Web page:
Movie Review ~ The Grudge (2020)

The Facts:

Synopsis: After a young mother murders her family in her own house, a single mother and detective tries to investigate and solve the case. She discovers the house is cursed by a vengeful ghost that dooms those who enter it with a violent death.

Stars: Andrea Riseborough, Lin Shaye, Demián Bichir, Betty Gilpin, John Cho, William Sadler, Jacki Weaver, Frankie Faison

Director: Nicolas Pesce

Rated: R

Running Length: 94 minutes

TMMM Score: (3/10)

Review: I’ve always liked to look at the start of a new year as a way to wipe the slate clean and start fresh.  What a perfect time to forget about old annoyances, unmet goals, and the resolutions from the previous year that you didn’t stick to.  For this critic embarking on his ninth year of being a one-man reviewing band on this site, it’s also a fine time to hope that the next year of movie-going will be a smooth ride, where every film is a winner and each expectation I have going in is met.  Though 2019 shaped up to be a rather strong year for film in those final few months there were some bumps along the way…with some real rough patches especially in the horror genre remake/reboot realm.  If you read my end of the year review you’ll know I put the trash update of Child’s Play as my #1 worst movie in 2019 and unfortunately we are only two days into the new year and I already have a likely candidate to be (dis)honorably mentioned 12 months from now.

Always wanting to support my beloved horror films I was silly enough to take myself to see Sony’s restage of The Grudge thinking that it would be the scary new vision of 2002’s Ju-On: The Grudge it made itself out to be.  Instead, writer/director Nicolas Pesce squanders a talented cast and decent production values in a film that is schizophrenic at best, incoherent at worst.  The films in this series have always suffered from issues with structure and there is barely a framework in place before Pesce starts to tear it all apart. Coming off of two well received movies, 2018’s Piercing and The Eyes of My Mother from 2016, Pesce was an intriguing choice to take on this reboot but brings none of the style he showed in those smaller movies with his first foray into franchise territory.  This is Horror Movie 101, with lame-o jump scares favored over any kind of build up of suspense or furthering of the narrative action.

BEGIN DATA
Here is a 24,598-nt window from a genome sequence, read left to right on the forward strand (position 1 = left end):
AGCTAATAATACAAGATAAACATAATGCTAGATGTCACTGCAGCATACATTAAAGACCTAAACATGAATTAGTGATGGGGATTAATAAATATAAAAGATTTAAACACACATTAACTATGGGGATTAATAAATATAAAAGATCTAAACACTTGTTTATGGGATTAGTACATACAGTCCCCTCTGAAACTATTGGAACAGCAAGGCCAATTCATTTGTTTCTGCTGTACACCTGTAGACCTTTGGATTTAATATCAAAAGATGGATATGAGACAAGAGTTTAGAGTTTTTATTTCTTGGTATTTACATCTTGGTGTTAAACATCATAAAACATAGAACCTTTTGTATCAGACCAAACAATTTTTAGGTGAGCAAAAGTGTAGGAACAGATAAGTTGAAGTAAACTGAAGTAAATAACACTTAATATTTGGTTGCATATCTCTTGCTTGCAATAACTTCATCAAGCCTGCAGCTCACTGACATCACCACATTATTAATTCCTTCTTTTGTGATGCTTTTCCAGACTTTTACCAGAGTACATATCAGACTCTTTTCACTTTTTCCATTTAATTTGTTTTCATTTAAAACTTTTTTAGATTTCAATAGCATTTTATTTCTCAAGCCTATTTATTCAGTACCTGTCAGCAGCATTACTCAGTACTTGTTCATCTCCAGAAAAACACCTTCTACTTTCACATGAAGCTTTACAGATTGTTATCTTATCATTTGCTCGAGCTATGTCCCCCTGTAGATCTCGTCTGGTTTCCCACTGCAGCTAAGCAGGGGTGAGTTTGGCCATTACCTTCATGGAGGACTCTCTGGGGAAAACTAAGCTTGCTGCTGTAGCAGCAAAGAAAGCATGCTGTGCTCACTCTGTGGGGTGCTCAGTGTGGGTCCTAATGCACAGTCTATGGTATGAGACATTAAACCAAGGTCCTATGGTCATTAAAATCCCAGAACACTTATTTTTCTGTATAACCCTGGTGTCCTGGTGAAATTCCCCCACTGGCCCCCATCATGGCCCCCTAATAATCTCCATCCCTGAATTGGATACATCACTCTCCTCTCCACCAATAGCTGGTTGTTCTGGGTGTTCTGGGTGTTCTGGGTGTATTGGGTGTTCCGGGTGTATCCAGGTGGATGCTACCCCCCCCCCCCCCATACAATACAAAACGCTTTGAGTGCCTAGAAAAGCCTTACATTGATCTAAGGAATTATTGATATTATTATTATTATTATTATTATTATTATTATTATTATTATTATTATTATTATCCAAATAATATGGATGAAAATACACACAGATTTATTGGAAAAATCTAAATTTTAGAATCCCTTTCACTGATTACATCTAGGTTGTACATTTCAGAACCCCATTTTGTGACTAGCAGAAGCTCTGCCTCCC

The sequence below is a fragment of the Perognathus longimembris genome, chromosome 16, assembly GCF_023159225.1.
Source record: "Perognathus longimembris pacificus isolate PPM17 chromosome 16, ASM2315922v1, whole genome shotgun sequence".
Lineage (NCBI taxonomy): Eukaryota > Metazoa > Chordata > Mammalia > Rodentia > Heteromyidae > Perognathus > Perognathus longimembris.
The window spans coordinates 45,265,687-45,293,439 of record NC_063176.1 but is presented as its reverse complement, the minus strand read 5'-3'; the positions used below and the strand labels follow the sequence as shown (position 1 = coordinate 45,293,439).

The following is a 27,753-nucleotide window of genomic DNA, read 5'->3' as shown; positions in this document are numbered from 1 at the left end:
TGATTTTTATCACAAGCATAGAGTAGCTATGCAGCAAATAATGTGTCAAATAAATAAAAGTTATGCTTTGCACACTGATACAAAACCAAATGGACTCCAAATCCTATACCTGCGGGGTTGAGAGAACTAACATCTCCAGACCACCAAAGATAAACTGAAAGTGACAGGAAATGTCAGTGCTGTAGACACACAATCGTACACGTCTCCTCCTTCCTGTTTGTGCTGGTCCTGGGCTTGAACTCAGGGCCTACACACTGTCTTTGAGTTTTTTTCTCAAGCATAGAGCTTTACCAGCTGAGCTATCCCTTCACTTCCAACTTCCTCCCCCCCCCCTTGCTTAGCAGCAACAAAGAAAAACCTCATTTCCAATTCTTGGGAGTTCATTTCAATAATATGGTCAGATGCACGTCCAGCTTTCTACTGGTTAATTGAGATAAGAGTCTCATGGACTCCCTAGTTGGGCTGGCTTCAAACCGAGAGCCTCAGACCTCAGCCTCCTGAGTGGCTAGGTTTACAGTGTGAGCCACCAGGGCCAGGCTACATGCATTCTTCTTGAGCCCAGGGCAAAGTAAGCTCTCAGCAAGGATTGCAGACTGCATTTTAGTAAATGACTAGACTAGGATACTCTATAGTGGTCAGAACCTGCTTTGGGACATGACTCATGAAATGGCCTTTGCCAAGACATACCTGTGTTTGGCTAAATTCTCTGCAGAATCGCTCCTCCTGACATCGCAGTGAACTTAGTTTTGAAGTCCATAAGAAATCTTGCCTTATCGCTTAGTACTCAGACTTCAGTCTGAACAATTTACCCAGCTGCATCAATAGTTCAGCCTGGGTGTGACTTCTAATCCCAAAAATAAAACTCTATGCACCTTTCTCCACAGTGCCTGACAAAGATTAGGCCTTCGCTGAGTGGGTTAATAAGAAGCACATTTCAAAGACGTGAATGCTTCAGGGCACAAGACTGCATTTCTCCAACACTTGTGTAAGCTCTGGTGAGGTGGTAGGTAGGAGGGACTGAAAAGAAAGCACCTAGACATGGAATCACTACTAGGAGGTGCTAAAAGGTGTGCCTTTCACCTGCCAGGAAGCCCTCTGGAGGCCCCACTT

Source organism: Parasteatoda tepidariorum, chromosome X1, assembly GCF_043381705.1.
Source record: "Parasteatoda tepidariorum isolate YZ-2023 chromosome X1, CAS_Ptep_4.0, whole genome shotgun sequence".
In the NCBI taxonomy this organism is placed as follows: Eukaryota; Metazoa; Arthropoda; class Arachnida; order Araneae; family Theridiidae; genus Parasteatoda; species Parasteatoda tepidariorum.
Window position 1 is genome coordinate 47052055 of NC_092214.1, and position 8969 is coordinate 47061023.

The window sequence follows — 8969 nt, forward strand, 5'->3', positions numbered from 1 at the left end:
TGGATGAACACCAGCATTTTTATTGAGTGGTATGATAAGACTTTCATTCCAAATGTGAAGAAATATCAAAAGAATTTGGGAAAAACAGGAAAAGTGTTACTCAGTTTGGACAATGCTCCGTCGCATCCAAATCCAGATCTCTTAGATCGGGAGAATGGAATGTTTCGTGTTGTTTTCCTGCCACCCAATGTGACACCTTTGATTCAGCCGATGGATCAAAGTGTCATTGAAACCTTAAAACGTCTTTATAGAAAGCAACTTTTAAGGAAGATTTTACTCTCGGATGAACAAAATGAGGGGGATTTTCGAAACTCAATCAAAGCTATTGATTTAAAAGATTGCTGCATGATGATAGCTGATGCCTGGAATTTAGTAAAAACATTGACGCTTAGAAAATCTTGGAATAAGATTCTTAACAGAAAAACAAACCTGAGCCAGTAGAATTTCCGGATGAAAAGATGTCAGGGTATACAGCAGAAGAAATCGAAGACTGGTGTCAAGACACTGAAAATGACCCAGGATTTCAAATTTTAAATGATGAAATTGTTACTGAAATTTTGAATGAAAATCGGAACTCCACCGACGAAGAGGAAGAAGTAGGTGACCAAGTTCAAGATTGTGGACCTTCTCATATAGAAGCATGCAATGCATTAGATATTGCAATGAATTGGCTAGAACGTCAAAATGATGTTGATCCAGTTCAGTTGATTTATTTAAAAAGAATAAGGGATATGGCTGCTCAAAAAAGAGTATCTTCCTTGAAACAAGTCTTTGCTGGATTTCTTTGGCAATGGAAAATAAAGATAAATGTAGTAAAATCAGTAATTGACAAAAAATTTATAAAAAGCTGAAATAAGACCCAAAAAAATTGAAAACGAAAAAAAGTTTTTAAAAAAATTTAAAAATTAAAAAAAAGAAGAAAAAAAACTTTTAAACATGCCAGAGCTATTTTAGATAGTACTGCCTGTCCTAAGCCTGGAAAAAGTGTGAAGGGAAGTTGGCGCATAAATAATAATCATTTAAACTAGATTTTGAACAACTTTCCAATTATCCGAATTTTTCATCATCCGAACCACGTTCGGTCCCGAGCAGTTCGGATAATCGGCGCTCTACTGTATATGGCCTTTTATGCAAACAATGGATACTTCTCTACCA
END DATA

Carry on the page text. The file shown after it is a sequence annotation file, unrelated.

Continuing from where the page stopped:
After the death of her husband, Detective Muldoon (no first name given ever) packs up and moves with their son to Cross Creek, PA, where they have a chance at finding a new normal.  Her first day on the job she’s partnered with Detective Goodman (another character not given the benefit of a first name) and they are sent to the woods where a decomposed body has been found in a locked car.  Tracing the body back to a house with a bloody past, Goodman wants to turn the investigation over to the federal authorities and forget about it but Muldoon can’t resist doing some work on her own.  Once Muldoon enters the infamous house she starts to experience strange events that can all be tied back to a family that had been murdered two years prior…and whatever caused all that trouble before is now after her.